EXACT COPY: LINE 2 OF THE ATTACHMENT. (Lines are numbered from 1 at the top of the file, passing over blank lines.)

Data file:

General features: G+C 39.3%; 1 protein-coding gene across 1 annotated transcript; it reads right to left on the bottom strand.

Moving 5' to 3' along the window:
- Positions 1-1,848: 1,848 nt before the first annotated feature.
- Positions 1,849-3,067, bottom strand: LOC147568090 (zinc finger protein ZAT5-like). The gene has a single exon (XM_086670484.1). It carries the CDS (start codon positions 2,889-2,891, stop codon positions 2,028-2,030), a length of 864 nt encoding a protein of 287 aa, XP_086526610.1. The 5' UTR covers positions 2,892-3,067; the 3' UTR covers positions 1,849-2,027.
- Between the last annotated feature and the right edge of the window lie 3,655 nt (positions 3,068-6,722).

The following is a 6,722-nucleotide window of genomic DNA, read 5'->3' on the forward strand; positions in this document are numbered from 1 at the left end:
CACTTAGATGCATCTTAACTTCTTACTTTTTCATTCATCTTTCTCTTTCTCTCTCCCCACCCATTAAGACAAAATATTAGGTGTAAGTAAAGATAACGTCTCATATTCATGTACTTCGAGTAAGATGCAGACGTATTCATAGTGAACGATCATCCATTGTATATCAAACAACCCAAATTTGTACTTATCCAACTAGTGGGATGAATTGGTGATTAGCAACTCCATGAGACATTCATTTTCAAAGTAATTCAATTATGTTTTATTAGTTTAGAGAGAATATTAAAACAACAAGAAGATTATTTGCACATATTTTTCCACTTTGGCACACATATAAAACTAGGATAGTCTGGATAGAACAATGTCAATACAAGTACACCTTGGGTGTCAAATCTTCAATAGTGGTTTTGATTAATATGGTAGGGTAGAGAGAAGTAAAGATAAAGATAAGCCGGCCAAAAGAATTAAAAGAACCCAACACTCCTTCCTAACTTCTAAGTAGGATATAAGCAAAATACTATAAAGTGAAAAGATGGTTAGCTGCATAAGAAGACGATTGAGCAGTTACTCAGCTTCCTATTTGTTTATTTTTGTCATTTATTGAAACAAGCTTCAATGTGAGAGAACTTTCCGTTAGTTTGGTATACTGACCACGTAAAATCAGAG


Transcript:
Moving 5' to 3' along the window: